To assist us in our decision making process could you please make sure that any relevant sources such as the AASBs, Corporations Act, reference books, journal articles, and/or websites are referenced so that the accounting team here could check them out when evaluating your answer. If you could kindly copy the newly appointed Financial Controller, Charade Flam in on your response she could start the review process.
I must confess I am not too worried about it as I am sure that all we need to do is to prepare the financial statements in the same way as we did last year. That’s correct isn’t it? I will be overseas on a marketing trip until almost the end of May and look forward to hearing from you by the time I get back.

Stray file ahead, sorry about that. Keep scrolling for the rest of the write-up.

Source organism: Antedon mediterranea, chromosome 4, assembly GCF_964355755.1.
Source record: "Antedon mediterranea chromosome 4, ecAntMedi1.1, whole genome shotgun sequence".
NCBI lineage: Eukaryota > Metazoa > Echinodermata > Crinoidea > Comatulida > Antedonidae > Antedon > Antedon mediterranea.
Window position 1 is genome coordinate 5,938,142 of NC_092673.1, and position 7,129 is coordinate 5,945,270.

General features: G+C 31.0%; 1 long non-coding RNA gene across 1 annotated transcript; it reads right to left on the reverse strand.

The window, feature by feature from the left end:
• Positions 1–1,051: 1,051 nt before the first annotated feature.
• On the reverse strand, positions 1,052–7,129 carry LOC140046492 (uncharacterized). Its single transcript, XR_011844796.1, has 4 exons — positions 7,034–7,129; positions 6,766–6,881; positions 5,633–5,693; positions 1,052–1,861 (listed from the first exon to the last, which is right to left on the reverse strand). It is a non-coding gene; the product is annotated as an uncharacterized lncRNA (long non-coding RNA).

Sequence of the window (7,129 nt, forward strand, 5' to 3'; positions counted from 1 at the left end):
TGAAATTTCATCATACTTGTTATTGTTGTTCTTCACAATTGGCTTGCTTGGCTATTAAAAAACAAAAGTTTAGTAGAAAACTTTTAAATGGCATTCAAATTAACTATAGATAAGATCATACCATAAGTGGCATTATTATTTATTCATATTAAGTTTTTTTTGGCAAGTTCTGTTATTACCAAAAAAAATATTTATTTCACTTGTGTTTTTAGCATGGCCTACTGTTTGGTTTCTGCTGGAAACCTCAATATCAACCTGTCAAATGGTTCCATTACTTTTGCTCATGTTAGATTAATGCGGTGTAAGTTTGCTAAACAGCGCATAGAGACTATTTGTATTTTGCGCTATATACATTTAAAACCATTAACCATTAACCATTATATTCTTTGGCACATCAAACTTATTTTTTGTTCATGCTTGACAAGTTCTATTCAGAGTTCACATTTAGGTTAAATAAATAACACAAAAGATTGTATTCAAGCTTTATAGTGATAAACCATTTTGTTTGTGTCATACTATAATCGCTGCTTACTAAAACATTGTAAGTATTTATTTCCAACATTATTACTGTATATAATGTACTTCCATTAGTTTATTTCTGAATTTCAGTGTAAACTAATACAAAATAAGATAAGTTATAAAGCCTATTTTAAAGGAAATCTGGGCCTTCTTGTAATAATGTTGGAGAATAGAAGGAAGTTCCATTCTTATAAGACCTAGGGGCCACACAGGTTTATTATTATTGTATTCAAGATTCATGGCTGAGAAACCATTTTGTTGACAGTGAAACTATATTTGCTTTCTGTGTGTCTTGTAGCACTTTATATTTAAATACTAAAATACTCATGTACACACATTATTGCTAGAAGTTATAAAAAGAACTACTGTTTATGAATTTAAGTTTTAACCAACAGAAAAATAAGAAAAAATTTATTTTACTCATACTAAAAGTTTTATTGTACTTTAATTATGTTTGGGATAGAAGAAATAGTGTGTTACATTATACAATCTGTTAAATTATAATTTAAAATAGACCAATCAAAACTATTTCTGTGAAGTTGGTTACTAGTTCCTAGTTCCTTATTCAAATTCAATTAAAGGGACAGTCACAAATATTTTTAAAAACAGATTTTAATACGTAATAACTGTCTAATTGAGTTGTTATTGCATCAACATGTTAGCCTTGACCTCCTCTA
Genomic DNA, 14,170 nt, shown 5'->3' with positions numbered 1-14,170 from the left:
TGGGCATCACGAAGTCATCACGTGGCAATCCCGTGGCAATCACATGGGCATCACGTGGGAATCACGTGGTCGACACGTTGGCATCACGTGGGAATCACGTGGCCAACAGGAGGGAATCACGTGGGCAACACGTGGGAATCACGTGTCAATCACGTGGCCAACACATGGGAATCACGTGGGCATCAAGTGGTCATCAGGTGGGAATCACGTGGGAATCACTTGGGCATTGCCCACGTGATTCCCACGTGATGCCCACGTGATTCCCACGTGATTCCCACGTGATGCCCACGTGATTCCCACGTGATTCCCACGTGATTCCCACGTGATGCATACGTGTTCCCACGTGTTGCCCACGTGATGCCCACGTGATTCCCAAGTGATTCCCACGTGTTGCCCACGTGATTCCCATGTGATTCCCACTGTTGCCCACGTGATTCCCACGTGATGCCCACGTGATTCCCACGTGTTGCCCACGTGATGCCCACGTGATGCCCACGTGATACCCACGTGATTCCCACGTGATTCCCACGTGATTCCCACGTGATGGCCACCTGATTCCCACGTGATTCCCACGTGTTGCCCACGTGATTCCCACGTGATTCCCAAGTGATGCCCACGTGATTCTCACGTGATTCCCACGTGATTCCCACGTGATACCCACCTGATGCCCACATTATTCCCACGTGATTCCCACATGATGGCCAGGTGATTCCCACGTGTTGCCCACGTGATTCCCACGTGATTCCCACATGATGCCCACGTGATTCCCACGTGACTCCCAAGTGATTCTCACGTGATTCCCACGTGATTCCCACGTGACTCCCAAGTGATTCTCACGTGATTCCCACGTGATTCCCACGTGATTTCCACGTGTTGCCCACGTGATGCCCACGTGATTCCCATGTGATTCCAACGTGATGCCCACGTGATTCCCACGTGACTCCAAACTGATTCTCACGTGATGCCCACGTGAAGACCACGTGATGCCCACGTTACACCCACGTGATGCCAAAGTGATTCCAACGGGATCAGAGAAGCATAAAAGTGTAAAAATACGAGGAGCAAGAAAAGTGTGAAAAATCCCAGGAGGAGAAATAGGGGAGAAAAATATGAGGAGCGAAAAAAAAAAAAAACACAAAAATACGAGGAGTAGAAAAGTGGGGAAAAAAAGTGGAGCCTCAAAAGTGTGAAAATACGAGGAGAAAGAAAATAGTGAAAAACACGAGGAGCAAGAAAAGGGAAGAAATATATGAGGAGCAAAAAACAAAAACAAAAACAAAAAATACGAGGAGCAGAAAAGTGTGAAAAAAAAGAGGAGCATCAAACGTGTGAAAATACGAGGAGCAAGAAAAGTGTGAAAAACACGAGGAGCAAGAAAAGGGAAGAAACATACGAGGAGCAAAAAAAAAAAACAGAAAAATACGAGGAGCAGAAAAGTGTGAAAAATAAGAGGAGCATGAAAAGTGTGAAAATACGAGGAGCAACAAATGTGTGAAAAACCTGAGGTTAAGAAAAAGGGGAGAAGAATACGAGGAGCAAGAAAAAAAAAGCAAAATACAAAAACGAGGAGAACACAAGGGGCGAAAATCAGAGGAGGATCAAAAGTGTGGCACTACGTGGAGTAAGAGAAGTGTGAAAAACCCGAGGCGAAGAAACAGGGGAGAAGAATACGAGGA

Best wishes and regards
Pickled Peppers Ltd
Suite 2525, Level 28, Plaza Building
525 Charles Street
Adelaide SA 5000
INDIVIDUAL CASE STUDY: Pickled Peppers Ltd - (15% technical)
Pickled Peppers Ltd
Issues raised by the Board of Directors